Need to break down rehab to lowest level
REASSURING: Cabinet Secretary Rene Almendras is an assurance to us who follow the painfully slow RRRs (rescue, relief, rehab, etc.) in the Visayan areas devastated by typhoon Yolanda that government knows what it is doing and will be able to do it.
Watching Almendras field media questions and explain what was being done, I was somewhat assured that while recovery may be slow and costly, the government, with all sectors cooperating, will be able to put the Visayas back on its feet.
With clarity and patience, the secretary delivered the message that the government is proceeding on a multi-stage plan and has enough resources to help the victims, whose number until now can only be estimated because of the difficulty of doing a quick body count.
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OBSTACLES: Almendras explained why the RRR process cannot help being slow, considering that all vital utilities, including electricity, were down, that sea and air ports were not immediately usable, that roads where aid could pass were strewn with fallen trees and other debris.
The eerie lack of communication compounded the air of fear and anxiety. The lack of mobility added to the feeling of helplessness. There were heavy equipment for clearing operations and motor vehicles for moving around, but no fuel stations were open.
As we write this, however, the Tacloban airport was reported to have been cleared for emergency operations, enabling a limited number of aircraft to fly in and out.
Also, the San Juanico bridge connecting Samar and Leyte has been made passable, so more goods and rescue/relief personnel can be brought by land via the Maharlika highway from Bicol and roll on-roll off ferry.
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REDUCED TO BEGGING: Like ants scurrying back to their usual activities after splashed with water, the typhoon victims will soon be back to leading normal lives. The speed of recovery depends on many factors, including how fast discipline is restored.
One is touched by scattered reports of people (like Mt. Pinatubo eruption victims in the Cory Aquino years) reduced to begging for food, water and whatever they need to survive the elements.
The looting of some malls and stores by mobs (like hungry Egyptians in biblical times forcing open the granaries) could have been rationalized except that they carted away even non-essentials such as TVs, refrigerators and whatever of value they could grab.
But with government, especially at the local level, reappearing and reasserting its authority, the scattered disorder is expected to abate. What is more, a return to near-normalcy can help dissuade the President from declaring a state of emergency.
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BACK TO BARANGAYS: With the pre-positioning of equipment and resources before Yolanda struck last Friday, Almendras said there is more than enough rice, for instance, in the area. It just has to be repacked and moved to where it is needed.
He made an important point – that the barangays must be made to bounce back from the initial disorder and confusion. National government agencies need them as ground-level conduits.
We may understand the retreat of local officials and their families since they are themselves victims grappling with their own survival. A mayor, in fact, has been reported having been swept away by the storm surge and never seen again.
It would be chaotic if social workers just come rolling in with truckloads of goods and tossing relief packs to people waving and waiting by the road side. There has to be system.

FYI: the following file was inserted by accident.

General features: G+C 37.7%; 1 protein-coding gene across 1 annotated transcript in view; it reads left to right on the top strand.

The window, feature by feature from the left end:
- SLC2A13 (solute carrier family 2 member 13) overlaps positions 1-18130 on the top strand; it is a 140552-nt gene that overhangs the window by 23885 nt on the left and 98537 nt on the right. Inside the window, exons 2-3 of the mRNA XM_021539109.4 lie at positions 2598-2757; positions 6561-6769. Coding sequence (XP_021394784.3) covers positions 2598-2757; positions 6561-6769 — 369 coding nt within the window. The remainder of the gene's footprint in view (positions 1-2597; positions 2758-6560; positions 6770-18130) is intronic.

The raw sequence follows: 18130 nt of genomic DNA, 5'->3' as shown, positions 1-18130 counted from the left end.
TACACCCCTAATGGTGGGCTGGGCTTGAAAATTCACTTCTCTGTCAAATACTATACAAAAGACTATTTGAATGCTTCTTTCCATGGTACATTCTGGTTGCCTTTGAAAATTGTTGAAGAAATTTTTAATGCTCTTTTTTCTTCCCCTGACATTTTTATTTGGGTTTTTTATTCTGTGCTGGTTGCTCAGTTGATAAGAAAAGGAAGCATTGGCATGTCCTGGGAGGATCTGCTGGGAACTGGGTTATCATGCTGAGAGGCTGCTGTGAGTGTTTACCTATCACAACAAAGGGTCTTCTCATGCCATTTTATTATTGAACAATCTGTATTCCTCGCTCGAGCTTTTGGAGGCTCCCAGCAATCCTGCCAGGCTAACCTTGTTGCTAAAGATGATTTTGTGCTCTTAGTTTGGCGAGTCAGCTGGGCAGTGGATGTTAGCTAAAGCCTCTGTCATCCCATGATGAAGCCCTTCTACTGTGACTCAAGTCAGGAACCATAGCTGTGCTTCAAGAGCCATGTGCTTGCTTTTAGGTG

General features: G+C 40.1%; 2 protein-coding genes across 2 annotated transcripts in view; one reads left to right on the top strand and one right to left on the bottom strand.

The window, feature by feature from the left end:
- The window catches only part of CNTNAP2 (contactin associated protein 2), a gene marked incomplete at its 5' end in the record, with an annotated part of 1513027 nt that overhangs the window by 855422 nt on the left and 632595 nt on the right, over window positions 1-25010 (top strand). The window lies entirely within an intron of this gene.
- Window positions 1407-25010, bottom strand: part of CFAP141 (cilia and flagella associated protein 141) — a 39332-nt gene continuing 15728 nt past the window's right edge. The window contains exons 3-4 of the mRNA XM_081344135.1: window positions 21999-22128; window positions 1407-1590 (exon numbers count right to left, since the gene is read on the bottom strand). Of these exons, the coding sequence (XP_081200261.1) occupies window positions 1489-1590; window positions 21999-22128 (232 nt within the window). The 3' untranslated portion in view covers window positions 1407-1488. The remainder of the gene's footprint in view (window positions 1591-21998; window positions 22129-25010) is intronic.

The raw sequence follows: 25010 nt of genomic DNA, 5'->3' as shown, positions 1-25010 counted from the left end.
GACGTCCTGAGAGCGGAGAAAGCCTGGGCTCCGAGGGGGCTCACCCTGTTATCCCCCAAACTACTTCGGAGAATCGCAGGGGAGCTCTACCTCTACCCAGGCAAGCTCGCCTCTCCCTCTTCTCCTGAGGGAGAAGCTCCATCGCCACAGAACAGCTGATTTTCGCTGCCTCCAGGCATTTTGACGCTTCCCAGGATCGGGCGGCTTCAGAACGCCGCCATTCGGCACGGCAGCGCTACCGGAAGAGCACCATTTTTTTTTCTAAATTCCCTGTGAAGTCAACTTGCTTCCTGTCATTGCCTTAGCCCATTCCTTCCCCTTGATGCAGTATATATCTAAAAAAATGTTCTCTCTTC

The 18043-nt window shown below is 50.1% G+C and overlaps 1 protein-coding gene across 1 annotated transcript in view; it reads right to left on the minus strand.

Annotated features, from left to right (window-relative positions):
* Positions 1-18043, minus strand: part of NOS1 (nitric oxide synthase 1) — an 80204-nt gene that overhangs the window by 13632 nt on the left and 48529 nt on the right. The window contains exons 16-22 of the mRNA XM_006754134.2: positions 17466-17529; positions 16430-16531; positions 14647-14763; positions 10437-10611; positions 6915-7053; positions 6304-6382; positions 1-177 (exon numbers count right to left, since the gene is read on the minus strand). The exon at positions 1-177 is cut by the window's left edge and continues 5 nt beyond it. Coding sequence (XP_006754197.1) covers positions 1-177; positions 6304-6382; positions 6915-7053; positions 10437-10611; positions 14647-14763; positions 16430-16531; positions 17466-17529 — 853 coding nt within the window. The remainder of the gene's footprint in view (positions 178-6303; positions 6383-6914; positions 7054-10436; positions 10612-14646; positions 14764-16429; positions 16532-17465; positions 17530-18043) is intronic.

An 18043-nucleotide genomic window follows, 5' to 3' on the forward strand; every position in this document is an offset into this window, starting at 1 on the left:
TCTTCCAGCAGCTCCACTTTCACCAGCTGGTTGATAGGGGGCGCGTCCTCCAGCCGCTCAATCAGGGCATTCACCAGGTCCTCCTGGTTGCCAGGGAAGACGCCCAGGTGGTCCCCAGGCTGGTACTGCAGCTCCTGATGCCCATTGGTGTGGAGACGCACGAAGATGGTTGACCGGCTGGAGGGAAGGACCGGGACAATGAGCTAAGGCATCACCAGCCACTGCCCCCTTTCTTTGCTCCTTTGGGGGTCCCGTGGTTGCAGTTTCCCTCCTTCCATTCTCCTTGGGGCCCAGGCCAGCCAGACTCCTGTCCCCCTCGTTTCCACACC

As bulk is more difficult to distribute to milling crowds, or to unruly kilometric lines of people, the supply pile has to be broken down to manageable size doled out in several places instead of in just one central plaza.
Without impliedly pointing accusing fingers at anybody, the secretary said local executives, especially barangay officials, will have to start functioning again. Smaller-scale distribution is easier to manage.
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COOL LANG PO!: Almendras’ patience in the forum was in contrast to President Noynoy Aquino’s walking out of a discussion in Tacloban the other day after he was queried about the sporadic lawlessness and the disturbing estimates of casualties and damage.
Palace firefighters, meanwhile, are busy dousing the PR blaze left by the incident. They clarify that the President did not walk out or throw a tantrum but merely excused himself and returned after a few minutes, as he sometimes did in Cabinet meetings.
Reader Rodolfo V. Cabado may have summed up criticisms when he said: “A leader does not walk out on his people. Not even in frustration. He must have nerves of steel and the patience of a saint. He must have the cool and composure of a commanding general in the midst of a critical battle – rallying the troops, ordering them calmly but firmly to do what must be done according to strategy as may be modified by tactical necessities as they arise.
“He must be ready to accept casualties, attend to the injured and comfort those who have lost livelihoods or loved ones. A leader must be a pillar of strength, a light in the darkness, warmth in the cold, a burning flame of inspiration and encouragement to those who look up to him. He must be generous with praise for those who have done well, tireless in urging the reluctant to do more, yet careful and economical with his words for those he may need to reprimand to the end that their failures may be rectified without breaking their spirit.
“Perhaps some people may have behaved badly in your presence, Mr. President. But knowing what they have been through, they have every right to feel frustrated. Not you.”
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